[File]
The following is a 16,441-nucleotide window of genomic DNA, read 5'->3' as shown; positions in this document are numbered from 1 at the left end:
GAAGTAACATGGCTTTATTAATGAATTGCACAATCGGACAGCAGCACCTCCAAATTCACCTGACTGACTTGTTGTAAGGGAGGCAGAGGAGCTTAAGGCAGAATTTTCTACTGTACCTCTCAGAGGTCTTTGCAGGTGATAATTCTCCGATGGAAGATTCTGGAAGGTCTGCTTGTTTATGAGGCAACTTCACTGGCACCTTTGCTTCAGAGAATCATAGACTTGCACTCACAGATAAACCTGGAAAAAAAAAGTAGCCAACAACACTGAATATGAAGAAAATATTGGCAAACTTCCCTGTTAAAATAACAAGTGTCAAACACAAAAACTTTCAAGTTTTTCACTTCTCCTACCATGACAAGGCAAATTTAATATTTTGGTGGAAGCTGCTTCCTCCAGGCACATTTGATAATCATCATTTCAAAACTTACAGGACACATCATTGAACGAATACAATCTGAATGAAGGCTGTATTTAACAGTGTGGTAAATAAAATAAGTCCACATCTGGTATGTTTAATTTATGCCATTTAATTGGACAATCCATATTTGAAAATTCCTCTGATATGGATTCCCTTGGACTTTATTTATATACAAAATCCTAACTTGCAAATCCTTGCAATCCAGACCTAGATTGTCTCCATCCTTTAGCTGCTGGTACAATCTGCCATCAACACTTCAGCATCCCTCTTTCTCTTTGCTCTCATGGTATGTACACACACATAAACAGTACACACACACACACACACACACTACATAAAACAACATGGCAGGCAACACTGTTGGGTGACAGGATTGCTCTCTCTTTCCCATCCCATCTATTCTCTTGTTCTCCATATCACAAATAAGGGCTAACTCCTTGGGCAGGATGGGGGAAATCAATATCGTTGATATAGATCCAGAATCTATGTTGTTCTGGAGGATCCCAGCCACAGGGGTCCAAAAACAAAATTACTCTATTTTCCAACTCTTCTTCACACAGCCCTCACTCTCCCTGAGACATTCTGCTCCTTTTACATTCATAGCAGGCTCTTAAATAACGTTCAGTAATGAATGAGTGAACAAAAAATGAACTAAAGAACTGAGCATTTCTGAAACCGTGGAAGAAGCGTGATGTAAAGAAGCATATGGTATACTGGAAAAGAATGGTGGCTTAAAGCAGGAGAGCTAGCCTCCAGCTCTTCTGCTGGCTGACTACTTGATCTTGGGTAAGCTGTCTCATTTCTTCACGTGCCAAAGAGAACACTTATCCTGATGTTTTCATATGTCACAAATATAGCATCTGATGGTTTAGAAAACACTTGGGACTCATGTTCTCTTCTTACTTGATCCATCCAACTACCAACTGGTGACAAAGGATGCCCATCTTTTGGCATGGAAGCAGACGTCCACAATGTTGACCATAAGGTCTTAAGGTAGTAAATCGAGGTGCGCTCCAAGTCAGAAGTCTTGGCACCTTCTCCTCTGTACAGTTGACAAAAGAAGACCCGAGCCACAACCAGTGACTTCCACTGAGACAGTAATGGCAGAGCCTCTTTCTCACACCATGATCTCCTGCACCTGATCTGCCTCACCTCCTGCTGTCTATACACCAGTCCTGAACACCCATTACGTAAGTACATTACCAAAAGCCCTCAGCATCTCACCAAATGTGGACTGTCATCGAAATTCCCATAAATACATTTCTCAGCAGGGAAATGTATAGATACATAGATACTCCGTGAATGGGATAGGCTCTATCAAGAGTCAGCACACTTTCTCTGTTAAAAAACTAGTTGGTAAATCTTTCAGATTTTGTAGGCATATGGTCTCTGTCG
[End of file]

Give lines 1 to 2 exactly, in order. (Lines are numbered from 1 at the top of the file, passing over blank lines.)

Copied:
The following is a 16,441-nucleotide window of genomic DNA, read 5'->3' as shown; positions in this document are numbered from 1 at the left end:
GAAGTAACATGGCTTTATTAATGAATTGCACAATCGGACAGCAGCACCTCCAAATTCACCTGACTGACTTGTTGTAAGGGAGGCAGAGGAGCTTAAGGCAGAATTTTCTACTGTACCTCTCAGAGGTCTTTGCAGGTGATAATTCTCCGATGGAAGATTCTGGAAGGTCTGCTTGTTTATGAGGCAACTTCACTGGCACCTTTGCTTCAGAGAATCATAGACTTGCACTCACAGATAAACCTGGAAAAAAAAAGTAGCCAACAACACTGAATATGAAGAAAATATTGGCAAACTTCCCTGTTAAAATAACAAGTGTCAAACACAAAAACTTTCAAGTTTTTCACTTCTCCTACCATGACAAGGCAAATTTAATATTTTGGTGGAAGCTGCTTCCTCCAGGCACATTTGATAATCATCATTTCAAAACTTACAGGACACATCATTGAACGAATACAATCTGAATGAAGGCTGTATTTAACAGTGTGGTAAATAAAATAAGTCCACATCTGGTATGTTTAATTTATGCCATTTAATTGGACAATCCATATTTGAAAATTCCTCTGATATGGATTCCCTTGGACTTTATTTATATACAAAATCCTAACTTGCAAATCCTTGCAATCCAGACCTAGATTGTCTCCATCCTTTAGCTGCTGGTACAATCTGCCATCAACACTTCAGCATCCCTCTTTCTCTTTGCTCTCATGGTATGTACACACACATAAACAGTACACACACACACACACACACACTACATAAAACAACATGGCAGGCAACACTGTTGGGTGACAGGATTGCTCTCTCTTTCCCATCCCATCTATTCTCTTGTTCTCCATATCACAAATAAGGGCTAACTCCTTGGGCAGGATGGGGGAAATCAATATCGTTGATATAGATCCAGAATCTATGTTGTTCTGGAGGATCCCAGCCACAGGGGTCCAAAAACAAAATTACTCTATTTTCCAACTCTTCTTCACACAGCCCTCACTCTCCCTGAGACATTCTGCTCCTTTTACATTCATAGCAGGCTCTTAAATAACGTTCAGTAATGAATGAGTGAACAAAAAATGAACTAAAGAACTGAGCATTTCTGAAACCGTGGAAGAAGCGTGATGTAAAGAAGCATATGGTATACTGGAAAAGAATGGTGGCTTAAAGCAGGAGAGCTAGCCTCCAGCTCTTCTGCTGGCTGACTACTTGATCTTGGGTAAGCTGTCTCATTTCTTCACGTGCCAAAGAGAACACTTATCCTGATGTTTTCATATGTCACAAATATAGCATCTGATGGTTTAGAAAACACTTGGGACTCATGTTCTCTTCTTACTTGATCCATCCAACTACCAACTGGTGACAAAGGATGCCCATCTTTTGGCATGGAAGCAGACGTCCACAATGTTGACCATAAGGTCTTAAGGTAGTAAATCGAGGTGCGCTCCAAGTCAGAAGTCTTGGCACCTTCTCCTCTGTACAGTTGACAAAAGAAGACCCGAGCCACAACCAGTGACTTCCACTGAGACAGTAATGGCAGAGCCTCTTTCTCACACCATGATCTCCTGCACCTGATCTGCCTCACCTCCTGCTGTCTATACACCAGTCCTGAACACCCATTACGTAAGTACATTACCAAAAGCCCTCAGCATCTCACCAAATGTGGACTGTCATCGAAATTCCCATAAATACATTTCTCAGCAGGGAAATGTATAGATACATAGATACTCCGTGAATGGGATAGGCTCTATCAAGAGTCAGCACACTTTCTCTGTTAAAAAACTAGTTGGTAAATCTTTCAGATTTTGTAGGCATATGGTCTCTGTCG